Preet Bharara: You have another example that you give shortly thereafter, about a doctor who has to treat I think six patients, five are moderately injured. You said, six patients who have been injured in a very devastating trolley accident. One of whom is close to death, five of whom are somewhat injured. And the doctor has the choice if he spends all his time on the one very injured patient, he could cause that person to live, but the other five would die. And if you spend some time on the five, they would live, but the one would die. And virtually everyone says that is an act of triage and moral reasoning. You save the five, not the one. Then analog to the trolley example. Then you again, this time, you don’t have a third person, then you give another example about a transplant doctor, right?
Michael Sandel: Yes. And they’re five in need of a transplant of one kind or another. And there are no donors. But the doctor then remembers that in the next room, there’s a healthy guy who came in for a checkup, and he’s taking a nap. Why not slip in, steal those organs and save the five at the cost of this person’s life. So it is analogous to the second trolley case. But both of these cases bring out is that utilitarian moral reasoning. Thinking of morality, simply as a matter of numbers isn’t enough. Other things matter to justice and morality, the numbers or counting, or aggregating pain and pleasure. And that’s really the starting point of the course. And it’s the starting point too of much moral reasoning. Where, there certain absolute or categorical principles such as respect for human dignity or individual rights, that sometimes should override utilitarian considerations?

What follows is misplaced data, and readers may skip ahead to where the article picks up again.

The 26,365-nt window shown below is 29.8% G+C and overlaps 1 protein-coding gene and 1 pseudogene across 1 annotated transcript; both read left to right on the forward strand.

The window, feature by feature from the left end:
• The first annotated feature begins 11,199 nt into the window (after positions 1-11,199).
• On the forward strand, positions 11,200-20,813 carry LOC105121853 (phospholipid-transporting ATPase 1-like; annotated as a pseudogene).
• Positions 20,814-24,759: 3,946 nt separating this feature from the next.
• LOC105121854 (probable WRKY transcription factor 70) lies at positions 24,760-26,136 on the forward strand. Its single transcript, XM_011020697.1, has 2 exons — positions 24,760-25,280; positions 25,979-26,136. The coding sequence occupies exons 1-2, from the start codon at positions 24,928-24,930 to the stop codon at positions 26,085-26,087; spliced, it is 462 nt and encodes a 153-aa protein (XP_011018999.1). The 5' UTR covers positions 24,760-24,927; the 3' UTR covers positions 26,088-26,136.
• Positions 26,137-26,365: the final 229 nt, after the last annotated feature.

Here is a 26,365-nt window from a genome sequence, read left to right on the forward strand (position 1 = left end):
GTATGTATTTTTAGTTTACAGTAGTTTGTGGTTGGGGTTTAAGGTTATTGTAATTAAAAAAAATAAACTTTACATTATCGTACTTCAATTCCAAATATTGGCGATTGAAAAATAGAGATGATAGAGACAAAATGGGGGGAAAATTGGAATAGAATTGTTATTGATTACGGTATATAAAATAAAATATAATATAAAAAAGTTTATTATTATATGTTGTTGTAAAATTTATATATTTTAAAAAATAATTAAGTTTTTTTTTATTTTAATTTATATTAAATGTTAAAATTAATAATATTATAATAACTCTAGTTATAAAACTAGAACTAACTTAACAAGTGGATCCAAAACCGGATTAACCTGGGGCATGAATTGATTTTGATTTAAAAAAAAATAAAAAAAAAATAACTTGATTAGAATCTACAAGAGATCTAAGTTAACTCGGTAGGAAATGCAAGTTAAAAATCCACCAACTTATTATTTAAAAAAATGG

Preet Bharara: Why is it important to know the principal basis for choosing, course of action one versus course of action to whether it’s a trolley example, or the surgeon example? Because you notice when you ask these questions, before people have reasoned deeply about them, and before you’ve tweaked the hypothetical so they can reason even more deeply about them. Generally speaking, the majority of the audience has a good answer, has a good and moral answer, even if they can’t always articulate perfectly a principle that would imply in other circumstances. So why is it important that people are generally right about the moral decision making, that they understand the reasoning?
Michael Sandel: The reasoning matters a lot, because our moral intuitions can only take us so far, and sometimes they may mislead us. So this matters to education, because it seems to me that one of the main points of a liberal arts education, and education, and humanities, is really to figure out what we believe and why. And for that project, our moral intuitions, our first impressions matter. They’re a starting point for reason, reflection, but they’re not necessarily the final destination. We have to figure out moral reasoning consists in bringing into alignment our judgments in particular cases, our opinions about what to do, and the principles by which we live or believe we should live if we think about it. So this, I think, is what philosophy is fundamentally about figuring out what we believe and why. I also think it matters to a healthy civic life that citizens be able to engage in this kind of deliberation and debate.
Preet Bharara: It’s also a method of persuading other people, as opposed to just using examples reasoning matters, right?
Michael Sandel: It does, it’s a matter of persuasion. And doubtless you’ve found this and displayed this in the courtroom. That it’s very difficult to persuade people, unless one can first identify what they think is the right thing to do, and why they believe that because otherwise, it’s very difficult to really connect with the principles of people with whom we may disagree.